LOS ANGELES CA - FEBRUARY 01: Tim Leiweke President and CEO of AEG during an event announcing naming rights for the new football stadium Farmers Field at Los Angeles Convention Center on February 1 2011 in Los Angeles California. AEG has reportedly sold the naming rights for the proposed stadium to Farmers Insurance Exchange for $650,000 calling the stadium 'Farmers Field.' (Photo by Kevork Djansezian/Getty Images)
According to a recent story by the Los Angeles Times, entertainment giant AEG is being put up for sale by The Anschutz Co. The sale is expected to be worth upwards of a billion dollars.
AEG was a huge part of Sacramento's last arena plan. They had signed on to be the main operator of the venue and were slated to provide a sizeable portion of the cost. So what does this sale mean for the city of Sacramento and a potential new arena?
In short, nothing.
At the moment, there is no Sacramento Arena plan. The Maloofs saw to that when they withdrew their support in April and have refused to come back to the table. No negotiations between the city, Maloofs or AEG have taken place since then. No further negotiations are likely as long as the Maloofs remain owners of the Sacramento Kings.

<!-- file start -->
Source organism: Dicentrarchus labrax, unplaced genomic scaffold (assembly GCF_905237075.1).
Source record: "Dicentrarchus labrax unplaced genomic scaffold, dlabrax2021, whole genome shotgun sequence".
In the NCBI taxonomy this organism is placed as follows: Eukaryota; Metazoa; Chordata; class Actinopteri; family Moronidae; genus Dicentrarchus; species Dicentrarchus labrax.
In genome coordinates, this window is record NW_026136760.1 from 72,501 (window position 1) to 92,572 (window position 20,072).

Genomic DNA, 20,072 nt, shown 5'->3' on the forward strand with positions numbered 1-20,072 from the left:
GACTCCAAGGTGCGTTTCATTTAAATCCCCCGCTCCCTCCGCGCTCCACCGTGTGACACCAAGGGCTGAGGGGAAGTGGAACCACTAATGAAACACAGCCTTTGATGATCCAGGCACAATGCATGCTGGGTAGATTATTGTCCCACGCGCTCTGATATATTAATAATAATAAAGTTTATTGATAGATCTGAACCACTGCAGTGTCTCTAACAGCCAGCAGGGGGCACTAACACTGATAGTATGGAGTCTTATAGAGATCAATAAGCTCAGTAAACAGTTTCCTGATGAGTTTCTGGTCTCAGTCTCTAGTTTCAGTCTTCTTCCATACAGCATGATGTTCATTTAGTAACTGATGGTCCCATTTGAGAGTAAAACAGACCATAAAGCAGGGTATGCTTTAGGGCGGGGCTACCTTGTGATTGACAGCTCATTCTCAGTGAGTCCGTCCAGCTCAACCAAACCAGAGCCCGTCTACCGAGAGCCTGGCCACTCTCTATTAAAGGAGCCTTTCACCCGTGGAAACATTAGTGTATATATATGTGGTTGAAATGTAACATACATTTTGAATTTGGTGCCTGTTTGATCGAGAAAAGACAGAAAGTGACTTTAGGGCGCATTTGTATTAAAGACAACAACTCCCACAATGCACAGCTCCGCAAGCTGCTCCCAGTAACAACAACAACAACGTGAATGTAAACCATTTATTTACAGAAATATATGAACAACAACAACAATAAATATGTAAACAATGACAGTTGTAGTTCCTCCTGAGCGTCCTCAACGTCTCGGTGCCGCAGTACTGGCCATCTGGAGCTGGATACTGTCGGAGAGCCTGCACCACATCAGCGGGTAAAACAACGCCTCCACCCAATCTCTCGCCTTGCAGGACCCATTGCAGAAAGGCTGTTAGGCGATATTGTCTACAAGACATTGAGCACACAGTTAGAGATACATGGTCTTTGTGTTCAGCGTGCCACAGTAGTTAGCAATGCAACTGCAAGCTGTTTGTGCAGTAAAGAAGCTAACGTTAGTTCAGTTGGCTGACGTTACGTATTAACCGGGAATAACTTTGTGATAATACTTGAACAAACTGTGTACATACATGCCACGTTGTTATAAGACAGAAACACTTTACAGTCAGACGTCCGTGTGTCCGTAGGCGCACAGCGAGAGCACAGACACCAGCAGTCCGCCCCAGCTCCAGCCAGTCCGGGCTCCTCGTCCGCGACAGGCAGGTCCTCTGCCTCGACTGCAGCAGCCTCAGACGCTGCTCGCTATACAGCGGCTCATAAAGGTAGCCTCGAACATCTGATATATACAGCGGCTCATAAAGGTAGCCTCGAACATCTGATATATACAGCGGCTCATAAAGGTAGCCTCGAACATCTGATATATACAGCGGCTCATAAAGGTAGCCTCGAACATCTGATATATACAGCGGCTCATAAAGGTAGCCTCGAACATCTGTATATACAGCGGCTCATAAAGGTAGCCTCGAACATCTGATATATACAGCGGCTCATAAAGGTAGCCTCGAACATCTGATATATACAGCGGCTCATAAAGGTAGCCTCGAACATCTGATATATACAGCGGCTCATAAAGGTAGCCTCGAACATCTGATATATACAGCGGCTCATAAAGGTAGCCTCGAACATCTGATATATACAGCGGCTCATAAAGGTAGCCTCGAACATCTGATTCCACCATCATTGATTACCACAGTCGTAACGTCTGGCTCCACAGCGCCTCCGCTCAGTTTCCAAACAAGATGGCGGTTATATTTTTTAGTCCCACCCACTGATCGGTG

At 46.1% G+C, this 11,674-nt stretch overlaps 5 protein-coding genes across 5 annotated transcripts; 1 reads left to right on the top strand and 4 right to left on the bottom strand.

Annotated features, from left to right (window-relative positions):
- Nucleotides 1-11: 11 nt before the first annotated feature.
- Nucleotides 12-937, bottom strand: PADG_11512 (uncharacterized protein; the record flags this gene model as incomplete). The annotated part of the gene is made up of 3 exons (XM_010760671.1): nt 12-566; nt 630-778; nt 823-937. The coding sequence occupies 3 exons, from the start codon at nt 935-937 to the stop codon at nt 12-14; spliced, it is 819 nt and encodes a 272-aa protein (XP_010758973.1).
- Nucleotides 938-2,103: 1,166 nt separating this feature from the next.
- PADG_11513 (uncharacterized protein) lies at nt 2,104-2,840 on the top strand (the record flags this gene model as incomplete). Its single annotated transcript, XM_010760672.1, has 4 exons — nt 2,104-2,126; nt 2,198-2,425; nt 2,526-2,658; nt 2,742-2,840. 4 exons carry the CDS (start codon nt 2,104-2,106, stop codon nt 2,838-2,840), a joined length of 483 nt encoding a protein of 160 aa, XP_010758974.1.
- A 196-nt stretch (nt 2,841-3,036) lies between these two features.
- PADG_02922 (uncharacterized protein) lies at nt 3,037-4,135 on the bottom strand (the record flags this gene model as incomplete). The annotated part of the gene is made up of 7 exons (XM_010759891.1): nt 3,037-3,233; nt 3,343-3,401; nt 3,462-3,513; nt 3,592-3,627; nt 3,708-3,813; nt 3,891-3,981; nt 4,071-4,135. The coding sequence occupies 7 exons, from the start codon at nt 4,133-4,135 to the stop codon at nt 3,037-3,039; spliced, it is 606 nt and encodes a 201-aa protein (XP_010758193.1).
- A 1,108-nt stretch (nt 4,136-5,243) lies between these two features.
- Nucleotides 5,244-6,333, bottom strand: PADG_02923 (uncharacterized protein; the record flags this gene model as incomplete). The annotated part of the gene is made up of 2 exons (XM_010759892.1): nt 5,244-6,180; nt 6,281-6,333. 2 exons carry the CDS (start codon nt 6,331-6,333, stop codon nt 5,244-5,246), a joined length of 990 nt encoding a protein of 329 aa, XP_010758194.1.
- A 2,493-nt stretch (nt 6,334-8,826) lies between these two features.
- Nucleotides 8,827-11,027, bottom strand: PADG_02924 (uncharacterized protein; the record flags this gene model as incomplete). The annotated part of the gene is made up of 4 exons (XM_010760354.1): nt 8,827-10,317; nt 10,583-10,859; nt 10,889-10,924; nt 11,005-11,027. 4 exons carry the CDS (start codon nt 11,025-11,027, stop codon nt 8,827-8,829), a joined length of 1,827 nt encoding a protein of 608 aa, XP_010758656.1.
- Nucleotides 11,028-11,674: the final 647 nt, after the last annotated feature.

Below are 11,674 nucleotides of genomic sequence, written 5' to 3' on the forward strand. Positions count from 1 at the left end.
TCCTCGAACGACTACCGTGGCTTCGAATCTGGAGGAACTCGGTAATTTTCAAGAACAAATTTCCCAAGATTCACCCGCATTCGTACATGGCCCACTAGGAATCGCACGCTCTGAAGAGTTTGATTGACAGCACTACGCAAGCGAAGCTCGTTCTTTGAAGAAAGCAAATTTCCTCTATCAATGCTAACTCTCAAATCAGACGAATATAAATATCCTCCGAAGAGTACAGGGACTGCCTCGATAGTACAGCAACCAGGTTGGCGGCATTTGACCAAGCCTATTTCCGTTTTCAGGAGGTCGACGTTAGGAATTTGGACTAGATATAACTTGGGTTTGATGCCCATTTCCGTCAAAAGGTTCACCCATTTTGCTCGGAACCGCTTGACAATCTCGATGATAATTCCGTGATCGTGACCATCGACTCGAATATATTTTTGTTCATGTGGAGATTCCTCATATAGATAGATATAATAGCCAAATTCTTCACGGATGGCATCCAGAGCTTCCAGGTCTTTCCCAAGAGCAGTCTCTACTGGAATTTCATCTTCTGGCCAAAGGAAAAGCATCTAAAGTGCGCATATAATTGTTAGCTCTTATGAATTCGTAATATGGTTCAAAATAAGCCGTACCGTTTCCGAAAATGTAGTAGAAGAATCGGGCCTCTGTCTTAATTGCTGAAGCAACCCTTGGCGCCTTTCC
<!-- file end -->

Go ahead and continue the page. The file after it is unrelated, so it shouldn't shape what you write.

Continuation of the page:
But what if something did happen that would make the prospect of a new arena in Sacramento feasible again? What if the Maloofs sell to a local buyer, or even change their minds when they realize how expensive it will be to move? What if the team moves and the city is then free to build a new arena without violating the no-competition clause with the Maloofs? Well, then AEG's sale may have an impact, but it's unknown how much. Mayor Kevin Johnson has a good business relationship with AEG's President and CEO Tim Leiweke, and Leiweke is likely to remain in charge under new ownership.
But AEG has stated in the past that they need a tenant in place to fund a new Sacramento arena. With the Kings currently out of the picture and said no-competition clause in place, the city is left up a creek without a paddle. If the team moves, the city would still need to find a new tenant, a long and lengthy process.
Sacramento's best hope for a new arena was dismembered, killed and burnt to little pieces by George Maloof and his red pen five months ago. I am hard-pressed to see a scenario where the city of Sacramento ever goes back to the negotiating table with the Maloofs again, unless the Maloofs are willing to make concessions that they have not been able to make for the last 10 years.
The city of Sacramento is being held hostage by the Maloofs. We know it, the city knows it, and the NBA knows it.